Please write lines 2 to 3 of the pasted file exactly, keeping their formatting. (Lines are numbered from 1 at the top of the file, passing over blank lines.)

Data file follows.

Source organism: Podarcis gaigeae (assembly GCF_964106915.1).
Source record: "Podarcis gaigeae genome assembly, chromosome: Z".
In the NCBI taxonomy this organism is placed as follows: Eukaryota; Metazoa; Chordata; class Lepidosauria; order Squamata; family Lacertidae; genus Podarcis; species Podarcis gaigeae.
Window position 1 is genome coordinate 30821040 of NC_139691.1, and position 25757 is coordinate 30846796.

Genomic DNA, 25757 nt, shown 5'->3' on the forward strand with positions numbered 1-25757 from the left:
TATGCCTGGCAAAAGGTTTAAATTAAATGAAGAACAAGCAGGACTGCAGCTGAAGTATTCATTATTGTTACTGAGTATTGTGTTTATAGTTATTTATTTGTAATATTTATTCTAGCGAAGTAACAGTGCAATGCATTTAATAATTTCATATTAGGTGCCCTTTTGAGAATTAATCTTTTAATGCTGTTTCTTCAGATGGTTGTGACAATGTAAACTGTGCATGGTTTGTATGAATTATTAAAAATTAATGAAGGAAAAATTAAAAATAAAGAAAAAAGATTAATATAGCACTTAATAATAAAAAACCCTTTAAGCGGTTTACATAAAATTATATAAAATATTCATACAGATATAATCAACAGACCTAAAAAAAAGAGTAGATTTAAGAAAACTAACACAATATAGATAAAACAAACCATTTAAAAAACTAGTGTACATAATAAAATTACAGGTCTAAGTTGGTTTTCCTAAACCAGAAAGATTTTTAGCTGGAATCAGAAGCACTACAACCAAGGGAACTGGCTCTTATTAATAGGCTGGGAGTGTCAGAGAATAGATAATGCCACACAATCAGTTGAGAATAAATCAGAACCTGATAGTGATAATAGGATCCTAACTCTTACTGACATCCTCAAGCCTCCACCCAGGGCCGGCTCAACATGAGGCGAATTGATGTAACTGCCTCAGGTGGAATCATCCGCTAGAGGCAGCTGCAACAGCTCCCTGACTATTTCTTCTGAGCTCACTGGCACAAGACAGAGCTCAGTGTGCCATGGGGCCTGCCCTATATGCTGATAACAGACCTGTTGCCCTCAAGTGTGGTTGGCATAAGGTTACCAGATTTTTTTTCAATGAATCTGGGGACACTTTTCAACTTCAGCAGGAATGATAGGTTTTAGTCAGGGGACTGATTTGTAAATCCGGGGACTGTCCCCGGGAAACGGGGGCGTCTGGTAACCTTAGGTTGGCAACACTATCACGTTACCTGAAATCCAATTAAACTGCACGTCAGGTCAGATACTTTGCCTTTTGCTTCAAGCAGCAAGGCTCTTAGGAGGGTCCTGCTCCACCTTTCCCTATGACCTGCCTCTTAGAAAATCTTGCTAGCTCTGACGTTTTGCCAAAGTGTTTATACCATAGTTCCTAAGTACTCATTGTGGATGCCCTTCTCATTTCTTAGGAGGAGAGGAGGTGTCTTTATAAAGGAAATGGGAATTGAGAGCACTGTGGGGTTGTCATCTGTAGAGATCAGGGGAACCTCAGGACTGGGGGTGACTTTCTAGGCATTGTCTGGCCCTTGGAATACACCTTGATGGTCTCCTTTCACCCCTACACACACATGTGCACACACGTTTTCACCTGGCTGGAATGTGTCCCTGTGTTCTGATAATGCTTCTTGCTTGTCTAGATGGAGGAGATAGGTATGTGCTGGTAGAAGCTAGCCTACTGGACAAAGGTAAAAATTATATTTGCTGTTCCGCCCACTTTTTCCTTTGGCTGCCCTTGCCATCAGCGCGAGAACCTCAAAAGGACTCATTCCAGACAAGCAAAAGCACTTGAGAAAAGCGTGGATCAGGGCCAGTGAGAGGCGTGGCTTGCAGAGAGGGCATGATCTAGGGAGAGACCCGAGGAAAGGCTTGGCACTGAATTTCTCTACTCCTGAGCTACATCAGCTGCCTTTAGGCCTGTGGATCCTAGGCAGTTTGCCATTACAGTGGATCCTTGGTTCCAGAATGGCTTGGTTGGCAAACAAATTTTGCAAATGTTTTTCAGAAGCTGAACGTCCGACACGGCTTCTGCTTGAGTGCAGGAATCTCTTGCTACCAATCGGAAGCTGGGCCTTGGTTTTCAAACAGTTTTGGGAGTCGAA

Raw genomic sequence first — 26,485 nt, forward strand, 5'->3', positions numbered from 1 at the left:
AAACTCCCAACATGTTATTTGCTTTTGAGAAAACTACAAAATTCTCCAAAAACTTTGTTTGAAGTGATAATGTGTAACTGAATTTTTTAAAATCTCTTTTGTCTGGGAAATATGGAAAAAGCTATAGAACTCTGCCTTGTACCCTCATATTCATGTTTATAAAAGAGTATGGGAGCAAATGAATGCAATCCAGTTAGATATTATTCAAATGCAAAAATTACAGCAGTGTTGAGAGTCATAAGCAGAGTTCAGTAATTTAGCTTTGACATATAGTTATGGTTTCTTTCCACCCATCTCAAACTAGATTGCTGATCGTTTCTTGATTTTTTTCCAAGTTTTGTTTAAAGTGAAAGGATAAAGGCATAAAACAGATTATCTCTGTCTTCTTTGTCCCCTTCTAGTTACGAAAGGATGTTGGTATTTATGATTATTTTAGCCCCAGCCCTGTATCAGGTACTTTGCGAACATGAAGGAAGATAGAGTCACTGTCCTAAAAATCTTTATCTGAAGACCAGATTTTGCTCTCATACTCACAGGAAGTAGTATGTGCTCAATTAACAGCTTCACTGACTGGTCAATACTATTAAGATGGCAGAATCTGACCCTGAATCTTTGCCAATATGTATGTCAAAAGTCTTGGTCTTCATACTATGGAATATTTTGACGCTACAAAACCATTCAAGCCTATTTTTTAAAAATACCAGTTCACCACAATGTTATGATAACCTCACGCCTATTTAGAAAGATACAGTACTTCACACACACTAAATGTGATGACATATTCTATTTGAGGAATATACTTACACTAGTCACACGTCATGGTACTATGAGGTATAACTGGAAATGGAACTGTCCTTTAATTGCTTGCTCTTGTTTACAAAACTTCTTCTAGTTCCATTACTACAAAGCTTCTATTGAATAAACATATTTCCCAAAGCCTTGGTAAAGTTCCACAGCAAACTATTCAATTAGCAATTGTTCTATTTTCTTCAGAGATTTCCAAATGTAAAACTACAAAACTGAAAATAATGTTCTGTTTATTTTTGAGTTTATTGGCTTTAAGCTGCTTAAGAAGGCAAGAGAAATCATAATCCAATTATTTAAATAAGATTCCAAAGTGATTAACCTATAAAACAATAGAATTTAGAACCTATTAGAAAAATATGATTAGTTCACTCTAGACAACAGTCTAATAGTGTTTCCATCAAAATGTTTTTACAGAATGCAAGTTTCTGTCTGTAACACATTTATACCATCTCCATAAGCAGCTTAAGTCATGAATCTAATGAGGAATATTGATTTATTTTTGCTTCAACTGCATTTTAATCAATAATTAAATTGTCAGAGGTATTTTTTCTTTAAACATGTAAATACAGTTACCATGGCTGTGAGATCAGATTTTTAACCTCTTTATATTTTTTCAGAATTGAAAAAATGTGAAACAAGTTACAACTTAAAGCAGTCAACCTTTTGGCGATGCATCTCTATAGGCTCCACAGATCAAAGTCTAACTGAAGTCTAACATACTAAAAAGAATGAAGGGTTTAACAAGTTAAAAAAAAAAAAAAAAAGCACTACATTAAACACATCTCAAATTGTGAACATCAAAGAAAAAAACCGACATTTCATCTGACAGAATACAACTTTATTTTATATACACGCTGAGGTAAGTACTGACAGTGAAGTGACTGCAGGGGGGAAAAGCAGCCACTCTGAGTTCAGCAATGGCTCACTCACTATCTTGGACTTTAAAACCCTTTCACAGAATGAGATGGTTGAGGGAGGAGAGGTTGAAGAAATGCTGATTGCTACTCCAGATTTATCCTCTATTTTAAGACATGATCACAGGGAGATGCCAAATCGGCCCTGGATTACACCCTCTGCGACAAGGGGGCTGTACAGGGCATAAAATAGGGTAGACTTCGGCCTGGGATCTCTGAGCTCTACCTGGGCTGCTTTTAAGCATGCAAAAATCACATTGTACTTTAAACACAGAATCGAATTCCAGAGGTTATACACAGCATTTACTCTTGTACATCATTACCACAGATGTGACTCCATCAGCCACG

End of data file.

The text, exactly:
Source record: "Podarcis gaigeae genome assembly, chromosome: Z".
In the NCBI taxonomy this organism is placed as follows: Eukaryota; Metazoa; Chordata; class Lepidosauria; order Squamata; family Lacertidae; genus Podarcis; species Podarcis gaigeae.